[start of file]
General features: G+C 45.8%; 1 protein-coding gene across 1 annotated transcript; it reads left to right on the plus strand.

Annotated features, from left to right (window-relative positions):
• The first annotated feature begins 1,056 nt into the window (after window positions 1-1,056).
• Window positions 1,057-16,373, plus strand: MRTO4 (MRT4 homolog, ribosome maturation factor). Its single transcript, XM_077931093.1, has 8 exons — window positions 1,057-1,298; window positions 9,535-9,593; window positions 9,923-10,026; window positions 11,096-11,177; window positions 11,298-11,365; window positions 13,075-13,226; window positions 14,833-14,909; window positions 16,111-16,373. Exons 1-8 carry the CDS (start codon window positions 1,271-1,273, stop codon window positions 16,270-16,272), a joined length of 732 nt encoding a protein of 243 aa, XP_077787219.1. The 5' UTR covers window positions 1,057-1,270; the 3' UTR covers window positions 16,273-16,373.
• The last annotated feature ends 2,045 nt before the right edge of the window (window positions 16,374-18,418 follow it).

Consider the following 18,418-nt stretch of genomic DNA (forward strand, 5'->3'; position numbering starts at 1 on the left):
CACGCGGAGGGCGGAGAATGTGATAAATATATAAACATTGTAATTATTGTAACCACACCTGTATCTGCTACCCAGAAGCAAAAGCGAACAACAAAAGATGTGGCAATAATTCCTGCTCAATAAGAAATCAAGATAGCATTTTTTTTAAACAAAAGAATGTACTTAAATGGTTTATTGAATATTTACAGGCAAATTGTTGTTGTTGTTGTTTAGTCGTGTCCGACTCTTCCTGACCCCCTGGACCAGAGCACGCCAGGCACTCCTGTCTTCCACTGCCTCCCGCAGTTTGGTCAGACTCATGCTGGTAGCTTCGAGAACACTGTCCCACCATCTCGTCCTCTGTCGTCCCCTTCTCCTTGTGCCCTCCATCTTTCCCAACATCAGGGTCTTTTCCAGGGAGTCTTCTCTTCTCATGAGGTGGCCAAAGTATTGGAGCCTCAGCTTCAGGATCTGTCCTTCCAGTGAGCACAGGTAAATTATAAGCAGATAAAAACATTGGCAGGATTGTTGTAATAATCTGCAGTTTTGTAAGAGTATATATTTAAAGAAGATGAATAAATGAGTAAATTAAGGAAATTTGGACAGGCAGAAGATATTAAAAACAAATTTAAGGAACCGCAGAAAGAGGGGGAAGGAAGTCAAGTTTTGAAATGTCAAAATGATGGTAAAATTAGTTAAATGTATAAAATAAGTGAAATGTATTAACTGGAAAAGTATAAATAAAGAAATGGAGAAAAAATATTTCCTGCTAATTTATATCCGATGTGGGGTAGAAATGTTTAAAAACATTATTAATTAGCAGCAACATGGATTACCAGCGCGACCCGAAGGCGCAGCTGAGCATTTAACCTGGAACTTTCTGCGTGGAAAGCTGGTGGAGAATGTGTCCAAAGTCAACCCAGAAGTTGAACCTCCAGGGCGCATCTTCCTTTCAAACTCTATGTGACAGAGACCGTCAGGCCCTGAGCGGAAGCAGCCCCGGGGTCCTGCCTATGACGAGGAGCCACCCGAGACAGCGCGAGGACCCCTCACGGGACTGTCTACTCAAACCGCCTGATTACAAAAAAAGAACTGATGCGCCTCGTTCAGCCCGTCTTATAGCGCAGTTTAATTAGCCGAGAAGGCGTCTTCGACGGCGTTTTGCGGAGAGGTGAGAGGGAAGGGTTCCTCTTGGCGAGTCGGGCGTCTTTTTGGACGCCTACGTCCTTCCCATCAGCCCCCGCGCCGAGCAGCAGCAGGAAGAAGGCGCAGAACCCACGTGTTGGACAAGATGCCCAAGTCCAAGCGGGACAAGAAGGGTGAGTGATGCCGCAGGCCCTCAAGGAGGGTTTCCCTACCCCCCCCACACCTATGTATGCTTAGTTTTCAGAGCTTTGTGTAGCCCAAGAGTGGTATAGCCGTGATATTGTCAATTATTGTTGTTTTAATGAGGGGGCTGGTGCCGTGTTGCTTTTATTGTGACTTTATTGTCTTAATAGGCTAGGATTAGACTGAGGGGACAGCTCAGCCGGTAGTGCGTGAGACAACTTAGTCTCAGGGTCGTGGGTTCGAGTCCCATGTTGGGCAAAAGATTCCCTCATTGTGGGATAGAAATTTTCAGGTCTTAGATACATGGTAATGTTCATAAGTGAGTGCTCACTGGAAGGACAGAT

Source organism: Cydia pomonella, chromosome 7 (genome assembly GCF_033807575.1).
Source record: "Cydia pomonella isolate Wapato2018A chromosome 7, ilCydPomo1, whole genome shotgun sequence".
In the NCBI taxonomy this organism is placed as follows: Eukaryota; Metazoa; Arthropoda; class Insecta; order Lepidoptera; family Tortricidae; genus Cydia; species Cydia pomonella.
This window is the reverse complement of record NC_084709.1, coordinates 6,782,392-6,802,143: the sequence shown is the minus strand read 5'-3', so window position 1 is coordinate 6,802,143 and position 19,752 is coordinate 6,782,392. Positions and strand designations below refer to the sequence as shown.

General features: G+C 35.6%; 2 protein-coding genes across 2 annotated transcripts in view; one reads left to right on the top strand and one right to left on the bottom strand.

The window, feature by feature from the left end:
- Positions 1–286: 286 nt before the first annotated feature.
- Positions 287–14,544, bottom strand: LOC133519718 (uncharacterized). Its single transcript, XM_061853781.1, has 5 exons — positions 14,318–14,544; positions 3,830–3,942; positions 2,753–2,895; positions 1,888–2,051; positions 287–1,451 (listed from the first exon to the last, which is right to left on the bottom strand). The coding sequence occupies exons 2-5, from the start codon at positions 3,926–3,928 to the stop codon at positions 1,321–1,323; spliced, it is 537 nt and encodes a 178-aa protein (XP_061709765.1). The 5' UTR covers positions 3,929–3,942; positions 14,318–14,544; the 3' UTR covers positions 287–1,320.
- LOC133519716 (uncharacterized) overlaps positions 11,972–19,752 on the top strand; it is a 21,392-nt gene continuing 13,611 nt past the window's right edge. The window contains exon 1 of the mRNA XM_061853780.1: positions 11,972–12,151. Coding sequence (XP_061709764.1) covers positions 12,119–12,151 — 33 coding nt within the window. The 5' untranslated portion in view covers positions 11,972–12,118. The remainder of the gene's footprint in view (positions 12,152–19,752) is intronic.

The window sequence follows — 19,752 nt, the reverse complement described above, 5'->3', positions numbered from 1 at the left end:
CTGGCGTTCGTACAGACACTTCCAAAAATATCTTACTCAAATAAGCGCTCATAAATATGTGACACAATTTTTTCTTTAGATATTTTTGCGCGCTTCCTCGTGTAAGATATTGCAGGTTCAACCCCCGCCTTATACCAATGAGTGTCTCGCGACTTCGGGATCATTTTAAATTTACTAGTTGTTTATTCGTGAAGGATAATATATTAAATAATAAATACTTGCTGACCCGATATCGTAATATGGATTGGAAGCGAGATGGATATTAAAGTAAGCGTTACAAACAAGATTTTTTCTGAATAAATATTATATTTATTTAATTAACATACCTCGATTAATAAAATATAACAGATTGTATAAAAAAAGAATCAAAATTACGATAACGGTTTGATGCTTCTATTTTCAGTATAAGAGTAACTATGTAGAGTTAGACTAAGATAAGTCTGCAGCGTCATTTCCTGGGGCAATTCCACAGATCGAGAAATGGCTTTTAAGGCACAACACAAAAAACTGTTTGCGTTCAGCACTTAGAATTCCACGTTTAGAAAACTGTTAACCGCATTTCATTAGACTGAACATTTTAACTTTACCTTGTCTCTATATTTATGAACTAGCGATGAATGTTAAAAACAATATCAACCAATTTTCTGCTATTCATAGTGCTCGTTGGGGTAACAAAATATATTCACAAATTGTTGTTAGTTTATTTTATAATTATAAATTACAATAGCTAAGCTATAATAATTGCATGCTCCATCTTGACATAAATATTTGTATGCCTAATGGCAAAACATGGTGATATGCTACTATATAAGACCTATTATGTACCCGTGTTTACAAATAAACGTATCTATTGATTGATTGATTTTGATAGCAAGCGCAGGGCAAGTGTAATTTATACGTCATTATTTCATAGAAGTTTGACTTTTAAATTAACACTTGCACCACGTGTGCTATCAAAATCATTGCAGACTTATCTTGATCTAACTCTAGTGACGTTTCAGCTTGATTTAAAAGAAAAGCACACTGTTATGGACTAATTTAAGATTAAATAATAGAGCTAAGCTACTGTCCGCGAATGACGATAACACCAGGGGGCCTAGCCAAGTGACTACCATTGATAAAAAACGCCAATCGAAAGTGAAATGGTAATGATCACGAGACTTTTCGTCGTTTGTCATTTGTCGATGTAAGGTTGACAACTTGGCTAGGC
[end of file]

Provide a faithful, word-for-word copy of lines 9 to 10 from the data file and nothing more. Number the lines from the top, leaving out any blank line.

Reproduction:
Source record: "Cydia pomonella isolate Wapato2018A chromosome 7, ilCydPomo1, whole genome shotgun sequence".
In the NCBI taxonomy this organism is placed as follows: Eukaryota; Metazoa; Arthropoda; class Insecta; order Lepidoptera; family Tortricidae; genus Cydia; species Cydia pomonella.